Toys and other kids’ items should pick up steam as we approach the holiday season. Hasbro has a lot of skin in that game. The toy company guaranteed Disney as much as $225 million through 2020 back in 2013 when the companies revamped their merchandising alliance to account for the Lucasfilm deal and Star Wars.
It sees Force Friday as just the beginning of an ongoing marketing campaign.
“What you see on September 4 will then be refreshed with new characters as we get closer to the film, as the film introduces people to new characters,” Hasbro CEO Brian Goldner told analysts in July. “We’ll then have characters that will follow that in time for Christmas and into New Year. And then you will have new waves of product and characters that will come in first quarter, second quarter and throughout 2016.”
The company probably will see a bump in 2015 revenues from the late-year Star Wars sales — and as much as $300 million in additional revenue for all of 2016 — MKM Partners’ Eric Handler estimates. A stand-alone film, Rogue One: A Star Wars Story, “should carry sizable action figure potential” around its December 16, 2016 release, he adds.
Meanwhile, gamers look forward to Electronic Arts’ Star Wars: Battlefront, a multi-player shooter video game due for a beta release in early October ahead of the official release on November 17.
EA plans to have a first-person shooter Star Wars release in time for each of the upcoming films, the company told investors in July. Although it doesn’t have a timetable, “trust that you will see multiple Star Wars titles both on console and PC as well as on mobile,” CFO Blake Jorgensen says. “We have at least one mobile title that’s going to come out this year and we have more in the process as well. So lots to come on Star Wars.”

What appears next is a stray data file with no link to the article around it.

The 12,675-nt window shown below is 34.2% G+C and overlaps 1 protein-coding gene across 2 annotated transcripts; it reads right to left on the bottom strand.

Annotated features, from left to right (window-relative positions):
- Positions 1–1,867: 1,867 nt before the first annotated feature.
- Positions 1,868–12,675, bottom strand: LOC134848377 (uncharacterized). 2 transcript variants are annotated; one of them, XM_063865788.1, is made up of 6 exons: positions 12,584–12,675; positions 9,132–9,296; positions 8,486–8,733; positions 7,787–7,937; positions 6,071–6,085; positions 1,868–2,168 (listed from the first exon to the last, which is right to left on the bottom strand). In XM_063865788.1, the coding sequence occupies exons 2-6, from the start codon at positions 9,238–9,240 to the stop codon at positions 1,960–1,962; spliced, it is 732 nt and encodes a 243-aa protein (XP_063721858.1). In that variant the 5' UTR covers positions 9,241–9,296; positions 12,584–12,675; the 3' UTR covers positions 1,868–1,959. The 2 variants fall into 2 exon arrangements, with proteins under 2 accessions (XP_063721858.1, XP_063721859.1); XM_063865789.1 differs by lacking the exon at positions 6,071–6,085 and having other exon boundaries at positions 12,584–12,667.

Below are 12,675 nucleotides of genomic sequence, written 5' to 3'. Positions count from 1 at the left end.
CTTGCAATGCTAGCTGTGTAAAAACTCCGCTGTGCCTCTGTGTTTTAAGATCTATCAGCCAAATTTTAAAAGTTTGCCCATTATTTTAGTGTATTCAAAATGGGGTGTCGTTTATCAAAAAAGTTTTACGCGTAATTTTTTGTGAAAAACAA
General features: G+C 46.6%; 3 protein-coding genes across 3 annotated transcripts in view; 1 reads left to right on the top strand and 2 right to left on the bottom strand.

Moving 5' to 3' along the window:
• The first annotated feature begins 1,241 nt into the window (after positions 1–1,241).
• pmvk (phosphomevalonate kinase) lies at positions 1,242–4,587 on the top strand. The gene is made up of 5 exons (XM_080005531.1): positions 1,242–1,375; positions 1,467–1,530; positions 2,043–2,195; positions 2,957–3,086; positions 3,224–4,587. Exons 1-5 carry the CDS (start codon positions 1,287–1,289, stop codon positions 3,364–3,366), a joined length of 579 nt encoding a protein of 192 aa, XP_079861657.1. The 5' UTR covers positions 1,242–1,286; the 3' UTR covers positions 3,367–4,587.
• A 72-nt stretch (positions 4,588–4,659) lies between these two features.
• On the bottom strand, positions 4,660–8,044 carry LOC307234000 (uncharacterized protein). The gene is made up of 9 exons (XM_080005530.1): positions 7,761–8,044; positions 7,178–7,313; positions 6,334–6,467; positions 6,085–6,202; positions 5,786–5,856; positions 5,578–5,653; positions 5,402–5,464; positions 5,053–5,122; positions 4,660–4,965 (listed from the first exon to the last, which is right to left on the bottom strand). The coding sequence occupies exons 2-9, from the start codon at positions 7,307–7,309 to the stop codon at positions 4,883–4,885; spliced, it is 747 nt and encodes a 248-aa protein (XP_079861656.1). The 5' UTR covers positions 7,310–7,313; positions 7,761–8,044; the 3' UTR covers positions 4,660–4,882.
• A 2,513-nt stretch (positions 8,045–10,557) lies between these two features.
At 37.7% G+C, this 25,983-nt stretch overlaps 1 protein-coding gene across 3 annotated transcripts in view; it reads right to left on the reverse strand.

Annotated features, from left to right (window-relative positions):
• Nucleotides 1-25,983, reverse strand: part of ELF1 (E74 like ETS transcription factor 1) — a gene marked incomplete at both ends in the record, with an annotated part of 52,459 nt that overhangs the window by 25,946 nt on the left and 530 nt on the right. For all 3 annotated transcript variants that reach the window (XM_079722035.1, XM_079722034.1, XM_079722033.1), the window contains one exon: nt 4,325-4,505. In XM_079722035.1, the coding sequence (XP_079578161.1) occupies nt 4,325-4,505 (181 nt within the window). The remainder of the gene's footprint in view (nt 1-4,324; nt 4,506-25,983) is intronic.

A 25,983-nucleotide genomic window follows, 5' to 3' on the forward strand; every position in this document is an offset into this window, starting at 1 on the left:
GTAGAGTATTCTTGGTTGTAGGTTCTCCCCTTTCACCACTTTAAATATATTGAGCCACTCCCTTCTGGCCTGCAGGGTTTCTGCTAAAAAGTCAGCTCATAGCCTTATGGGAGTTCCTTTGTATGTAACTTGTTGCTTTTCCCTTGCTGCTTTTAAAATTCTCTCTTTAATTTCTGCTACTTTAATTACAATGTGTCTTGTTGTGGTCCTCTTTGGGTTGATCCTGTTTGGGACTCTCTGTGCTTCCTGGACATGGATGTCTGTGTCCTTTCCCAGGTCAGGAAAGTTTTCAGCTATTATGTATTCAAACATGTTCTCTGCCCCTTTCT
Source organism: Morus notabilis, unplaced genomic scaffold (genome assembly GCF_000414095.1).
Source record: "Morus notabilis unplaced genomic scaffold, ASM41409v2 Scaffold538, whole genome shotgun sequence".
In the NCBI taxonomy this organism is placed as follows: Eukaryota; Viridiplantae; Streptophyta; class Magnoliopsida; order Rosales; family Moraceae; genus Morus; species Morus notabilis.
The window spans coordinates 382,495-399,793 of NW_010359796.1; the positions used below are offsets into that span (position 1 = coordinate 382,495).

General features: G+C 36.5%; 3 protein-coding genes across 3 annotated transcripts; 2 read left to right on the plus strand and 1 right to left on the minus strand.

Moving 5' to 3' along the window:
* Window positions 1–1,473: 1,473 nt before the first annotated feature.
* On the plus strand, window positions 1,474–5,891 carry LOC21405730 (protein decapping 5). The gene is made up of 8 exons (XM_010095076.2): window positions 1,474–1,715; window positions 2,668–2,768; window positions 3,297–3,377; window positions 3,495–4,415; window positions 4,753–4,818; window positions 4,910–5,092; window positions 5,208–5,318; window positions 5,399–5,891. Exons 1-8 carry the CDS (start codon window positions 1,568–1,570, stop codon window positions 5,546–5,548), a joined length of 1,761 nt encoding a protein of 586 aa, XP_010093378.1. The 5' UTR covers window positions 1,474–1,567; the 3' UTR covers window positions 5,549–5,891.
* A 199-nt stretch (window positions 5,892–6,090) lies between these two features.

Wedbush Securities’ Michael Pachter says he “would not be surprised” if gamers buy 15 million copies of Battlefront by the end of EA’s fiscal year in March. That would be huge, although still behind Activision Blizzard’s Call of Duty‘s 25 million in lifetime sales.
Retailers are making a different kind of bet: They have to determine how much shelf space to devote to Star Wars products vs other options.
For now, the major players are “making a major commitment” to the franchise, Brochstein says. “This is going to be the big conversation for Christmas. Everybody wants to be part of it.”
In addition to its sales effort, Target has a website where fans — including celebrities such as Minka Kelly, Chris Hardwick and Bobby Moynihan — offer memories of favorite Star Wars moments. Toys “R” Us, Walmart, and Amazon also have special pages dedicated to products from the franchise.
Most Toys “R” Us stores will more than double the floor space they had devoted to Star Wars products — and will devote more than 100 square feet to the franchise throughout the year, including many of its overseas destinations.
“It’s been one of the perennial bestsellers whether there’s a movie or not,” Global Chief Marketing Officer Richard Barry tells me. The promotional push for products tied to the new film will be bigger than anything he has seen, including for Harry Potter.
He couldn’t discuss many products in detail, but says that “we’ve seen innovation play in a different way than in the past.” With creative use of electronics and robotics, among other things, “there are so many things that will make you say, ‘Wow, that’s so cool.'”